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Liz Truss insists Bank-predicted recession is ‘not inevitable’

Liz Truss (Jacob King/PA)
Liz Truss (Jacob King/PA)

Liz Truss has argued that the recession forecast by the Bank of England is “not inevitable”, as she insisted her swift tax cuts are needed rather than Rishi Sunak’s slower approach.

The Foreign Secretary used Sky’s televised debate for the Tory leadership contest to warn of “very, very difficult times” without “bold” action rather than her rival’s caution.

Allies of Mr Sunak, the former chancellor, have argued that Ms Truss’s “dangerous” approach would risk further stoking inflation, which is already forecast to hit 13%.

The financial focus of the battle to succeed Boris Johnson as prime minister only intensified with the Bank’s warnings, with it already being largely focused on their two differing strategies.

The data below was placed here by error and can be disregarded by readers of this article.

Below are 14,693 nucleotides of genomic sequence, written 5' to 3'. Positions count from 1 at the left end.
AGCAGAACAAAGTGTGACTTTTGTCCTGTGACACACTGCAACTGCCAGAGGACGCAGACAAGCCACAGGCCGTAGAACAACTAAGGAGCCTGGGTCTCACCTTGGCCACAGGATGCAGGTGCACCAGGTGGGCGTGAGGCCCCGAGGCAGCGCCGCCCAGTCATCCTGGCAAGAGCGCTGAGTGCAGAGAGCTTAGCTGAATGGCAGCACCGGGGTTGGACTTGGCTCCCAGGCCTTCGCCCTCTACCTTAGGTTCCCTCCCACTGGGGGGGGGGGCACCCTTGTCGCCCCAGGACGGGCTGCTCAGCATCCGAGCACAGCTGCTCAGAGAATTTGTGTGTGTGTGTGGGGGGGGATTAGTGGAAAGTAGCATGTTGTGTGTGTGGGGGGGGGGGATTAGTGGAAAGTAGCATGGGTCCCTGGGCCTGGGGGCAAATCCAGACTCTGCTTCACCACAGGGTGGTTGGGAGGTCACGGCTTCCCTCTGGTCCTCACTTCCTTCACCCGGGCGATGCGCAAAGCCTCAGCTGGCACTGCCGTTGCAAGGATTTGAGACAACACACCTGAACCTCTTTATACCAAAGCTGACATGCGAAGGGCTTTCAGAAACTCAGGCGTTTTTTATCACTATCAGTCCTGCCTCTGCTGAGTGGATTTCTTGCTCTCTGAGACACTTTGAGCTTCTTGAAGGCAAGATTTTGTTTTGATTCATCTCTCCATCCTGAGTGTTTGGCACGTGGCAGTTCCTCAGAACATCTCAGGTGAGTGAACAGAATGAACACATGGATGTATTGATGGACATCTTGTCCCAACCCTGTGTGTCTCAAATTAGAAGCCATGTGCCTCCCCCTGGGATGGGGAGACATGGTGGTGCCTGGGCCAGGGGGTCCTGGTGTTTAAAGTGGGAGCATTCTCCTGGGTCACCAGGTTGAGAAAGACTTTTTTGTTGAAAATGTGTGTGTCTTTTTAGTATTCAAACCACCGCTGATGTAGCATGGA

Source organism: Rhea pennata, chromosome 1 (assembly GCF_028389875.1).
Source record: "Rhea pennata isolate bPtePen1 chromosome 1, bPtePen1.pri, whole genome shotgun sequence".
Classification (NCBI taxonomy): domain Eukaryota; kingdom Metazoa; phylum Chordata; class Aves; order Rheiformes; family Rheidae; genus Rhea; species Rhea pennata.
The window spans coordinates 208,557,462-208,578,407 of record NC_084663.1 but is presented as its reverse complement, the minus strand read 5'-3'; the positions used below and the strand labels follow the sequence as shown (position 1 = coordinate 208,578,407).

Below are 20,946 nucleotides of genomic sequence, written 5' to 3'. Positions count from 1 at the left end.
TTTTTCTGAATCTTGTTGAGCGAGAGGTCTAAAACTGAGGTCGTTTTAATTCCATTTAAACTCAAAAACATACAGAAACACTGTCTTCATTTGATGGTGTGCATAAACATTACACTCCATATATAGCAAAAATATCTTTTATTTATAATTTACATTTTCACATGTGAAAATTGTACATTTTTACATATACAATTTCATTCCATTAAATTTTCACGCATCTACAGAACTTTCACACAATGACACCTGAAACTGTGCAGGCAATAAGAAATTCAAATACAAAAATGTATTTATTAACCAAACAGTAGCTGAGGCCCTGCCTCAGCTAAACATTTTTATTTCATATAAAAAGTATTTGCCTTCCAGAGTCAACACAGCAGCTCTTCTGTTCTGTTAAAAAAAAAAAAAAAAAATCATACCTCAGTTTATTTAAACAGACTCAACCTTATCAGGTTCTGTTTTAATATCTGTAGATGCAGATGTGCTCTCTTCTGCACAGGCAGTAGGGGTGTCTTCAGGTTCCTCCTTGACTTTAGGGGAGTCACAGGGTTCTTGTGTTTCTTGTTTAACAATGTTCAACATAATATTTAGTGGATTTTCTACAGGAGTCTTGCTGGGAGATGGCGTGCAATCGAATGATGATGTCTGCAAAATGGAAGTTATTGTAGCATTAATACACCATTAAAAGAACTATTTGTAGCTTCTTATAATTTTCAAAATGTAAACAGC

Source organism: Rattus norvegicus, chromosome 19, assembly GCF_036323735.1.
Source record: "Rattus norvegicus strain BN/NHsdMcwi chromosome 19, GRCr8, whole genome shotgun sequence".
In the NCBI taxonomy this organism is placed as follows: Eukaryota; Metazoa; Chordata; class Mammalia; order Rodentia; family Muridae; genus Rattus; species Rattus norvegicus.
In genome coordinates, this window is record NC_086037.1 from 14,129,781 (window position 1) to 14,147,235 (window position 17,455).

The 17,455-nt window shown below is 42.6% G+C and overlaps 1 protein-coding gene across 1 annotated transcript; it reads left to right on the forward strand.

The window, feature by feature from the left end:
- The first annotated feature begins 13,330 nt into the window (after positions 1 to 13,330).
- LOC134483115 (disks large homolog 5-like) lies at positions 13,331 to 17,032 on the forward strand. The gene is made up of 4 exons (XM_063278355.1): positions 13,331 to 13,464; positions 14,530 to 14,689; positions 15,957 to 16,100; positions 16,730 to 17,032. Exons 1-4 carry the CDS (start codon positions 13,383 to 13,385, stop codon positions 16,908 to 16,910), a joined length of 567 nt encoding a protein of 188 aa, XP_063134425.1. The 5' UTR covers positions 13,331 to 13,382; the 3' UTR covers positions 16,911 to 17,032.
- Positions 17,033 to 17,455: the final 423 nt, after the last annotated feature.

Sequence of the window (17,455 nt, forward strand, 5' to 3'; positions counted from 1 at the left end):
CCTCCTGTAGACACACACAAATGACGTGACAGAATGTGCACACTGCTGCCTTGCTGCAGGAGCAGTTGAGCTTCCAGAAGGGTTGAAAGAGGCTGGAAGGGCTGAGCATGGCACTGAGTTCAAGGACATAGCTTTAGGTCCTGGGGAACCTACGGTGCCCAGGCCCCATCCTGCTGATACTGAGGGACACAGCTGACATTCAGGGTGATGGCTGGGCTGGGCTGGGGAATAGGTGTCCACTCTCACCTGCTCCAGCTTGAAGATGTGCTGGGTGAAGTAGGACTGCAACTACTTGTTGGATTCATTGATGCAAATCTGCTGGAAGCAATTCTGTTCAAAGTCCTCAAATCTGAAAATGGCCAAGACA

Earlier in the day, interest rates were raised to the highest level in nearly three decades, from 1.25% to 1.75%, worsening the pain for mortgage holders.

The Bank then predicted that the economy will plunge into the longest recession since the financial crisis in 2008.

Under questioning by Tory members and Sky’s Kate Burley, Ms Truss said: “What the Bank of England have said today is of course extremely worrying, but it is not inevitable.

“We can change the outcome and we can make it more likely that the economy grows.”

She reiterated her pledge to immediately reverse the national insurance increase, introduced by Mr Sunak when he was in No 11, as well as cut other taxes to prevent the job losses of a recession.

“Now is the time to be bold, because if we don’t act now, we are headed for very, very difficult times,” added Ms Truss, who kicked off the debate ahead of a grilling of Mr Sunak.